Offaly teenager Nonso Muojeke was facing deportation to Nigeria despite having lived in Ireland since he was two years old.
The teenager moved to Ireland with his mother and older brother after his father died in 2007.
The family fled Nigeria because of the ill-treatment Mr Muojeke’s mother had faced. However, their application for asylum was declined in 2009 and they were served with a deportation order.
Mr Muojeke’s mother continued to engage with the State through solicitors but the family’s application for humanitarian leave to remain in 2017 was refused.
The 14-year-old Nonso Muojeke of Tullamore College in Ireland who alongside his brother Viktor Muojeke and his mother Chidiebere Muojeke who were to be deported, were granted leave to remain in Ireland.
The Department of Justice confirmed on Wednesday that the deportation order against the 14-year-old and his family had been revoked and that the Tullamore residents had been given permission to remain in the State.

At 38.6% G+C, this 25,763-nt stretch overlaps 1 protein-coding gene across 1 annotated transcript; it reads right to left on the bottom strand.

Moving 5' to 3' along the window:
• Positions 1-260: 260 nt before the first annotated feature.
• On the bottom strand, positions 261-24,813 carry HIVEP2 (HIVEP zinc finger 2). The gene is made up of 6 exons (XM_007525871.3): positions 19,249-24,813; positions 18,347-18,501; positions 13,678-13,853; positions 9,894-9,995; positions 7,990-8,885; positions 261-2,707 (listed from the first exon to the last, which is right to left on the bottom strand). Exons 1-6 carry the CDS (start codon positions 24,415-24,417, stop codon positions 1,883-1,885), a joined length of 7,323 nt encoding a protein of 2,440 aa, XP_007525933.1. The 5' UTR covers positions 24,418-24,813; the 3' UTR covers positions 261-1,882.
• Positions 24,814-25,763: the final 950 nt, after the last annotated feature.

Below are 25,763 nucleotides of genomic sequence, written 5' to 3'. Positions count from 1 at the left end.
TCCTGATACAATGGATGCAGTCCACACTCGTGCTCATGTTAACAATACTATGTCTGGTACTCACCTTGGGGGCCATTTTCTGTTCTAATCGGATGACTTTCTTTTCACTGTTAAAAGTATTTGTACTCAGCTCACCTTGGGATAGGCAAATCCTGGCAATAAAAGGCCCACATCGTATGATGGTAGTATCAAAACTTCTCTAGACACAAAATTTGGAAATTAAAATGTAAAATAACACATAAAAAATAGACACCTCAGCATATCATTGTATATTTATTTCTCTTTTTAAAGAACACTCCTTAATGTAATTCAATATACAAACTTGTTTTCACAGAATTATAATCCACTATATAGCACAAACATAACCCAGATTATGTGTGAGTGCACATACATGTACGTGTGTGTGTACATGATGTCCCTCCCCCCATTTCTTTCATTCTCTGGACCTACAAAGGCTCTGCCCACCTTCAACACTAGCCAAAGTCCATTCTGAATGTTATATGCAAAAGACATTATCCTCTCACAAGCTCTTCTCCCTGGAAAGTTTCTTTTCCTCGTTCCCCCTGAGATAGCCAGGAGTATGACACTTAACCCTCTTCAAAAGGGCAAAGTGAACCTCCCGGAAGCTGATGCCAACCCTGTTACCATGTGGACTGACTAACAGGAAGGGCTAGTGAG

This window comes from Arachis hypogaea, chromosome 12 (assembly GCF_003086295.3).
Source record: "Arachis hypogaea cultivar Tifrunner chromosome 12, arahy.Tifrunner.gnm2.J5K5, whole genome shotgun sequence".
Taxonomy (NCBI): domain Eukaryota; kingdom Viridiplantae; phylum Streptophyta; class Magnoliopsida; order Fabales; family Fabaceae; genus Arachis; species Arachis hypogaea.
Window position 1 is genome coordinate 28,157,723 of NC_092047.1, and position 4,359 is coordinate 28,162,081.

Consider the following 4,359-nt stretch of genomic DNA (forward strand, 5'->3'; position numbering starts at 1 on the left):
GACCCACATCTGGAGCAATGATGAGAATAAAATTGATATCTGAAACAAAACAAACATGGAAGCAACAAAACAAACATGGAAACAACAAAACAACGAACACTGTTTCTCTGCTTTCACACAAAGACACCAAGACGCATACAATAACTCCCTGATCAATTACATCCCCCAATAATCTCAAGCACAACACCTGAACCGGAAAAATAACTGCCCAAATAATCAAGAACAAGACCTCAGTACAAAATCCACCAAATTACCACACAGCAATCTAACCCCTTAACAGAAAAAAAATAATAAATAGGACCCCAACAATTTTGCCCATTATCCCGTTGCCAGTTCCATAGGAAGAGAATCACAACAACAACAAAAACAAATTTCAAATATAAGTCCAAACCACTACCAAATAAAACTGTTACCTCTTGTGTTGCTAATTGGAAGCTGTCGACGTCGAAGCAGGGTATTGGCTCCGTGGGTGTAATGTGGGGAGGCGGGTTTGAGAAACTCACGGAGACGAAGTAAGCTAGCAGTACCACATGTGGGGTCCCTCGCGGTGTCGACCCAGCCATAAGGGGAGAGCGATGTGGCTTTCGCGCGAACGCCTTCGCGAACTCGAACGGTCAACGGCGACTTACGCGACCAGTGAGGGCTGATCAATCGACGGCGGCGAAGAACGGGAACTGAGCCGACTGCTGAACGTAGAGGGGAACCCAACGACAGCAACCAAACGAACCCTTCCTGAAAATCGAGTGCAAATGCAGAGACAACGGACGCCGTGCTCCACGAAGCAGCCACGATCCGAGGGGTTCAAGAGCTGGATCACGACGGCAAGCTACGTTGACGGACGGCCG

A student of Tullamore College, he was at the centre of a community led campaign to halt his deportation and that of his older brother Viktor and his mother Chidiebere Muojeke. The Uplift petition to halt the deportation was signed by more than 21,000 people.
Thanks to his fellow students and teachers who staged up an unthinkable campaign before the deportation was revoked.
They also printed posters of Nonso and shared on social media including taking to the streets in Ireland to campagn against the deportation.
Nonso issued a statement on Wednesday evening following the announcement that he and his family had been granted leave to remain in Ireland.
“I would like to thank the Minister [for Justice] for the humane way in which he handled my case. I am very grateful to my friends, my school, the Tullamore community and everyone else who has supported me. I am really looking forward to my future here in Ireland.”
The family can now legally live and work in the country.